Each year, tens of thousands of Black girls and women go missing. In the year 2020, the number of reported missing Black girls and women reached nearly 100,000. Yet, their stories rarely reach national –– or local –– headlines.
A California-based journalist is working to change that, and bring more awareness to the thousands of stories we don't hear.
In 2018, Erika Marie Rivers launched Our Black Girls, a website dedicated to centering the stories of missing Black women and girls. The 39-year-old has undertaken the task by herself, spending nights combing through missing persons reports, archived news articles, databases, and more to put the stories of these women and girls together.
Many of the stories Rivers posts every other day after finishing her regular full-time job as a entertainment journalist are of women and girls who are "walking down the street, or they're going to the store, or 'they'll be right back,' and they just disappear," Rivers told NPR.
"And I know that there are a lot of stories like that about girls and women who look like me, so why am I not seeing them as much as I'm seeing everything else? And then it became, why am I waiting for somebody else to pick up this banner when I'm the one who's passionate about it?" Rivers said.
Rivers' articles chronicles how the girl or woman went missing as well as sharing who she is and who loves her, based on information gathered from friends and family.
In her work, Rivers says sometimes family members will reach out to express their gratitude for the coverage, while sometimes people reach out to say how surprised they were to hear about a case that happened right in their community.
Rivers goal is to make these stories more widely known to get the attention of authorities and increase interest from the public to help in finding them.
"I don't want to be just the latest person who writes about these girls and these women," Rivers told NPR. "I want there to be an end to their story or an end to this chapter, whether we find out what happened, whether somebody got justice, whatever it is."
Online, there is renewed conversation about the lack of media coverage of missing Black people following the national headline story about the disappearance of Gabby Petito whose body was found following days-long search.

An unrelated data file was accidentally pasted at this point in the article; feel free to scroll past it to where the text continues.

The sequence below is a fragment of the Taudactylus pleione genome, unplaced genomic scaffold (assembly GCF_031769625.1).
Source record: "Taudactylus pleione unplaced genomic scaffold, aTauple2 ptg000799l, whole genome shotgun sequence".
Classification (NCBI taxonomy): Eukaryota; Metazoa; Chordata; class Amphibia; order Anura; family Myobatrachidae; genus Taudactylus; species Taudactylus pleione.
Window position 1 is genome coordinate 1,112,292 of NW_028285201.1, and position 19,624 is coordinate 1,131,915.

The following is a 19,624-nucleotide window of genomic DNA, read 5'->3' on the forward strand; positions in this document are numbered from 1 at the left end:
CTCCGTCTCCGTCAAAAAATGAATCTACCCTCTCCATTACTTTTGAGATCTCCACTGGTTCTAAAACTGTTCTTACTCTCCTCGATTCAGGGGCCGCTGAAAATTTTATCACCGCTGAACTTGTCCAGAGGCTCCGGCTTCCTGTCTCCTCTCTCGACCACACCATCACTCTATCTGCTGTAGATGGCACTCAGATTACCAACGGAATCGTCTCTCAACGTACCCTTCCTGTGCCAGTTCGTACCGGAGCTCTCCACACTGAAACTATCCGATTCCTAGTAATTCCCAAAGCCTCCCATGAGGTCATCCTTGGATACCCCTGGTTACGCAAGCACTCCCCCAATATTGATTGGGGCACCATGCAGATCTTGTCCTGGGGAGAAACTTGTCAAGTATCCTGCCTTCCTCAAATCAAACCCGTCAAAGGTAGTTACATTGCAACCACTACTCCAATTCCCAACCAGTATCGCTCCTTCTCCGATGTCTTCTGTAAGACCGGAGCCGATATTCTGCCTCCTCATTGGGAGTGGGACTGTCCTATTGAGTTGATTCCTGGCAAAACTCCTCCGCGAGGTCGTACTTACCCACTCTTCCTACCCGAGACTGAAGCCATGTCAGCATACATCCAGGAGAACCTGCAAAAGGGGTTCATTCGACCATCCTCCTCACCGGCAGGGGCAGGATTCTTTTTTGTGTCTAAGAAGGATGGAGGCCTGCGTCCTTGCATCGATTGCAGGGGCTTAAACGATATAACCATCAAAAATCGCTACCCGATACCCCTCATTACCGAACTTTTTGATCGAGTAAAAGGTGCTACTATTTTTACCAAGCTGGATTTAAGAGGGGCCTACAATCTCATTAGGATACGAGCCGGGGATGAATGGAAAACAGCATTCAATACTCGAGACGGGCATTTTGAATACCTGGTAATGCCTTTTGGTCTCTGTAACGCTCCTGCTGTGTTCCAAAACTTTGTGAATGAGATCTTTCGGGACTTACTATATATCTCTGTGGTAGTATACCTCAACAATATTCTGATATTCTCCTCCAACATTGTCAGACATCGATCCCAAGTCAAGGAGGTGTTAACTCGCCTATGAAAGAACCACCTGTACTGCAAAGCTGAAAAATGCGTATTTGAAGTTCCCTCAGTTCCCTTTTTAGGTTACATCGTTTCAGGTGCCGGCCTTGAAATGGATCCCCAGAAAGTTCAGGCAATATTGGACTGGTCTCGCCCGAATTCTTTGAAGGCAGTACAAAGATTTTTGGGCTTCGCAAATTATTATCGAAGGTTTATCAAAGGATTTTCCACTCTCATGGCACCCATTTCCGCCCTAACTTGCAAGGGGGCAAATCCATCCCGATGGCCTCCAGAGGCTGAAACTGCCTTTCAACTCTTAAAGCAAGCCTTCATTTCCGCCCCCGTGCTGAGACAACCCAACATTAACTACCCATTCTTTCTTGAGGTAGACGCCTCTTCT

Rivers said her work is not to be in competition with white people, rather to get groups of people who also go missing –– at higher rates –– the same attention.
"I'm talking about getting investigations up to par with what is already going on," Rivers explained.
"And I think when we bring that awareness, especially when it comes to Indigenous women and with Black women, and we're like hey we exist as well. It's not to say stop searching for that white woman. It's like, search for our women as much as you do anybody else and make sure that whatever energy that you place into one case is the same energy that you place into others."
In addition to Rivers' site, the Black and Missing Foundation works to support families and loved ones of missing Black people, assisting them in filing a police report, printing flyers, and more.
"We're really are our sister's keeper," Rivers said. Each story on Our Black Girls she writes ends the same: "She is our sister and her life matters."
Reading about Black trauma can have an impact on your mental health. If you or someone you know need immediate mental health help, text "STRENGTH" to the Crisis Text Line at 741-741 to be connected to a certified crisis counselor. These additional resources are also available:
The National Suicide Prevention Lifeline 1-800-273-8255
The National Alliance on Mental Illness 1-800-950-6264
The Association of Black Psychologists 1-301-449-3082
The Anxiety and Depression Association of America 1-240-485-1001
For more mental health resources, click HERE.